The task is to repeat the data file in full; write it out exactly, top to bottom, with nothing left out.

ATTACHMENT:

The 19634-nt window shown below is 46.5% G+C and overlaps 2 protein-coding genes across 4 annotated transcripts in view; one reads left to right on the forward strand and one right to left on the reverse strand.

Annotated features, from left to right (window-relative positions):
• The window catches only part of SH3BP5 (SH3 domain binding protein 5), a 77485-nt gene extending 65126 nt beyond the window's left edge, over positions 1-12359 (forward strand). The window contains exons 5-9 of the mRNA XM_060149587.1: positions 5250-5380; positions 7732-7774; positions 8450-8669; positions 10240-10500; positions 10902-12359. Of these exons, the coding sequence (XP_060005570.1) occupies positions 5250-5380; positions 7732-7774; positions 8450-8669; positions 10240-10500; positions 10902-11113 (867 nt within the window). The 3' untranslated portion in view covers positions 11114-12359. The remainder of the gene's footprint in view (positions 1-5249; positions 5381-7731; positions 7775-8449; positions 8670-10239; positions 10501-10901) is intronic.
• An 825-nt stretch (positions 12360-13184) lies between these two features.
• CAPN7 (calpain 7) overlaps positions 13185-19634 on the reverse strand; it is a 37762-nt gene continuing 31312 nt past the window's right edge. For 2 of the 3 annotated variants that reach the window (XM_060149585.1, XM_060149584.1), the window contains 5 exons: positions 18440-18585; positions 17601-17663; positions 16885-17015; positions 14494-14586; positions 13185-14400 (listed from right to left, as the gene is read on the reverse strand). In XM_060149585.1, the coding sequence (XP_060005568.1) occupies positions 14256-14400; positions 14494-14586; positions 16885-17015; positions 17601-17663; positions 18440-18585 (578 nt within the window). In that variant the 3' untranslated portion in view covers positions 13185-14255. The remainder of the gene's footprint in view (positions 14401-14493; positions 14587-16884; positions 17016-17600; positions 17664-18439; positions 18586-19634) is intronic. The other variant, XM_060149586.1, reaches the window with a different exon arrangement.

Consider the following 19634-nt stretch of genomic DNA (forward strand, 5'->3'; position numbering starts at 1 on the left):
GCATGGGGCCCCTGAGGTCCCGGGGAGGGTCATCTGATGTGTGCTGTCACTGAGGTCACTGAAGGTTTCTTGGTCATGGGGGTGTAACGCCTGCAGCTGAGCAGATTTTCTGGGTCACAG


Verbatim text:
The 19634-nt window shown below is 46.5% G+C and overlaps 2 protein-coding genes across 4 annotated transcripts in view; one reads left to right on the forward strand and one right to left on the reverse strand.

Annotated features, from left to right (window-relative positions):
• The window catches only part of SH3BP5 (SH3 domain binding protein 5), a 77485-nt gene extending 65126 nt beyond the window's left edge, over positions 1-12359 (forward strand). The window contains exons 5-9 of the mRNA XM_060149587.1: positions 5250-5380; positions 7732-7774; positions 8450-8669; positions 10240-10500; positions 10902-12359. Of these exons, the coding sequence (XP_060005570.1) occupies positions 5250-5380; positions 7732-7774; positions 8450-8669; positions 10240-10500; positions 10902-11113 (867 nt within the window). The 3' untranslated portion in view covers positions 11114-12359. The remainder of the gene's footprint in view (positions 1-5249; positions 5381-7731; positions 7775-8449; positions 8670-10239; positions 10501-10901) is intronic.
• An 825-nt stretch (positions 12360-13184) lies between these two features.
• CAPN7 (calpain 7) overlaps positions 13185-19634 on the reverse strand; it is a 37762-nt gene continuing 31312 nt past the window's right edge. For 2 of the 3 annotated variants that reach the window (XM_060149585.1, XM_060149584.1), the window contains 5 exons: positions 18440-18585; positions 17601-17663; positions 16885-17015; positions 14494-14586; positions 13185-14400 (listed from right to left, as the gene is read on the reverse strand). In XM_060149585.1, the coding sequence (XP_060005568.1) occupies positions 14256-14400; positions 14494-14586; positions 16885-17015; positions 17601-17663; positions 18440-18585 (578 nt within the window). In that variant the 3' untranslated portion in view covers positions 13185-14255. The remainder of the gene's footprint in view (positions 14401-14493; positions 14587-16884; positions 17016-17600; positions 17664-18439; positions 18586-19634) is intronic. The other variant, XM_060149586.1, reaches the window with a different exon arrangement.

Consider the following 19634-nt stretch of genomic DNA (forward strand, 5'->3'; position numbering starts at 1 on the left):
GCATGGGGCCCCTGAGGTCCCGGGGAGGGTCATCTGATGTGTGCTGTCACTGAGGTCACTGAAGGTTTCTTGGTCATGGGGGTGTAACGCCTGCAGCTGAGCAGATTTTCTGGGTCACAG